Magnetic vector potential
The magnetic vector potential A is a
vector field, defined along with the
electric potential ϕ (a
scalar field) by the equations:
where B is the
magnetic field and E is the
electric field. In
magnetostatics where there is no time-varying
charge distribution, only the first equation is needed. (In the context of
electrodynamics, the terms vector potential and scalar potential are used for magnetic vector potential and
electric potential, respectively. In mathematics,
vector potential and
scalar potential have more general meanings.)
Defining the electric and magnetic fields from potentials automatically satisfies two of
Gauss's law for magnetism and
Faraday's Law. For example, if A is continuous and well-defined everywhere, then it is guaranteed not to result in
magnetic monopoles. (In the mathematical theory of magnetic monopoles, A is allowed to be either undefined or multiple-valued in some places; see
magnetic monopole for details).
Starting with the above definitions:
Alternatively, the existence of A and ϕ is guaranteed from these two laws using the
Helmholtz's theorem. For example, since the magnetic field is
divergence-free (Gauss's law for magnetism; i.e., ∇ ⋅ B = 0), A always exists that satisfies the above definition.
The vector potential A is used when studying the
classical mechanics and in
quantum mechanics (see
Schrödinger equation for charged particles,
SI system, the units of A are
m−1 and are the same as that of
momentum per unit
Although the magnetic field B is a
pseudovector (also called
axial vector), the vector potential A is a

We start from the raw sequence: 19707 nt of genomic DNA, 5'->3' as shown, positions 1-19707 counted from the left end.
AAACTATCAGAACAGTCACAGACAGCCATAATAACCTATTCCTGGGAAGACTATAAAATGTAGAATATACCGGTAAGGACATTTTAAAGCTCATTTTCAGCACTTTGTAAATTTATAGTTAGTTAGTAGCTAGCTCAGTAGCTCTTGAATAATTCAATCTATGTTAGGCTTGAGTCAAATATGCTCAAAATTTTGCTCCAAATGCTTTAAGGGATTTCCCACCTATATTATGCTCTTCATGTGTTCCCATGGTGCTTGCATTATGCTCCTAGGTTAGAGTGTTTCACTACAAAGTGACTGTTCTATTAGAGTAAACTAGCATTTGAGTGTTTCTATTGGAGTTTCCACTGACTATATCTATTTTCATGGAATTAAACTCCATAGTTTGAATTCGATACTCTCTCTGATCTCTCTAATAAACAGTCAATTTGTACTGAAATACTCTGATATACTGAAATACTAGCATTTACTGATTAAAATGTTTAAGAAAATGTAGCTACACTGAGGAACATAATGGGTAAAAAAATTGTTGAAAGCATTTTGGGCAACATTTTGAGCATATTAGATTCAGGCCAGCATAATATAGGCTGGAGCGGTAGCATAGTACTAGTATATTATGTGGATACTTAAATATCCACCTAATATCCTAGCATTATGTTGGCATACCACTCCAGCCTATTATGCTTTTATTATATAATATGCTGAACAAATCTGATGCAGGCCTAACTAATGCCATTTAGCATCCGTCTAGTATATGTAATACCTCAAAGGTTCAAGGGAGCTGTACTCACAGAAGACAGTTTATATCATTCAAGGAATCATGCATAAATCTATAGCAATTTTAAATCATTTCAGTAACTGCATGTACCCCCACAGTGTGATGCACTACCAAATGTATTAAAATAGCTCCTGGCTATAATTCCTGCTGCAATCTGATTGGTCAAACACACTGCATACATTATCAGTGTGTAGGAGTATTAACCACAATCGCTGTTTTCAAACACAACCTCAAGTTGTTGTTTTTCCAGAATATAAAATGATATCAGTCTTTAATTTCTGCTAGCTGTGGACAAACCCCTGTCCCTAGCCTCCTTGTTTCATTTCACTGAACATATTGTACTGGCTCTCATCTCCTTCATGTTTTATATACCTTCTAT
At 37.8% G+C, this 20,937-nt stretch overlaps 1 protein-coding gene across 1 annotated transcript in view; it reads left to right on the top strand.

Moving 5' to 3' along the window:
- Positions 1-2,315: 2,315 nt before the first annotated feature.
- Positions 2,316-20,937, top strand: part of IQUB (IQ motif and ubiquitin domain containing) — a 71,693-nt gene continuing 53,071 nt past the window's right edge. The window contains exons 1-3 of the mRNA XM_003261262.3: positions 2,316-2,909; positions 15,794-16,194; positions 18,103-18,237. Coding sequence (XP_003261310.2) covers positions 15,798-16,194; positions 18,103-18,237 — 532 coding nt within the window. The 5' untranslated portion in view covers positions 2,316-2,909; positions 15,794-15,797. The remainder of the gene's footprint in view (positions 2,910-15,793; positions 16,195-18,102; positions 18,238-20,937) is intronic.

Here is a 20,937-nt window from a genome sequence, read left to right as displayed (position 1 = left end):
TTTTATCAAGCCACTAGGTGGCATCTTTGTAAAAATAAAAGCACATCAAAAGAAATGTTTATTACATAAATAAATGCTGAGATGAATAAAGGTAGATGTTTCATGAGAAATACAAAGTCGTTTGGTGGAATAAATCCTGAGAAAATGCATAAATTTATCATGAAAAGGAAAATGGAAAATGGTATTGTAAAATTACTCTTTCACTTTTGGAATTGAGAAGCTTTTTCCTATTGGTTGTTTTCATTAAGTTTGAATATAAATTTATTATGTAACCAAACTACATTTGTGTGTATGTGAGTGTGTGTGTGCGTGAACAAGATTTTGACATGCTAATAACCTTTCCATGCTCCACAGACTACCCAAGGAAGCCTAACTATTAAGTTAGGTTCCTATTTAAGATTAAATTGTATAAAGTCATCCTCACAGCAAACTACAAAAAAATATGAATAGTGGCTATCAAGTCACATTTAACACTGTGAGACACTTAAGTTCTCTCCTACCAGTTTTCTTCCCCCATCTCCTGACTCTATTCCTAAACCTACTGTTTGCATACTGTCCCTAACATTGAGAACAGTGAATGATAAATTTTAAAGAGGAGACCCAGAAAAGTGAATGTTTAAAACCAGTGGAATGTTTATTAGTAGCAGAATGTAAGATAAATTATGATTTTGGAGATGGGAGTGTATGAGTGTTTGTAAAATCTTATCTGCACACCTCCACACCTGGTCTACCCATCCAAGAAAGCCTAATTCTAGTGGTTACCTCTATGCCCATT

This means that if the
right-hand rule for
cross products were replaced with a left-hand rule, but without changing any other equations or definitions, then B would switch signs, but A would not change. This is an example of a general theorem: The curl of a polar vector is a pseudovector, and vice versa.
The above definition does not define the magnetic vector potential uniquely because, by definition, we can arbitrarily add
curl-free components to the magnetic potential without changing the observed magnetic field. Thus, there is a
degree of freedom available when choosing A. This condition is known as
Maxwell's equations in terms of vector potential
Using the above definition of the potentials and applying it to the other two Maxwell's equations (the ones that are not automatically satisfied) results in a complicated differential equation that can be simplified using the
Lorenz gauge where A is chosen to satisfy:
Using the Lorenz gauge,
Maxwell's equations can be written compactly in terms of the magnetic vector potential A and the
electric scalar potential ϕ:
gauges, the equations are different. A different notation to write these same equations (using
four-vectors) is shown below.
Calculation of potentials from source distributions
The solutions of Maxwell's equations in the Lorenz gauge (see Feynman
 and Jackson
) with the boundary condition that both potentials go to zero sufficiently fast as they approach infinity are called the
retarded potentials, which are the magnetic vector potential A(r, t) and the electric scalar potential ϕ(r, t) due to a current distribution of
current density J(r′, t′),
charge density ρ(r′, t′), and
volume Ω, within which ρ and J are non-zero at least sometimes and some places):
where the fields at
position vector r and time t are calculated from sources at distant position r′ at an earlier time t′. The location r′ is a source point in the charge or current distribution (also the integration variable, within volume Ω). The earlier time t′ is called the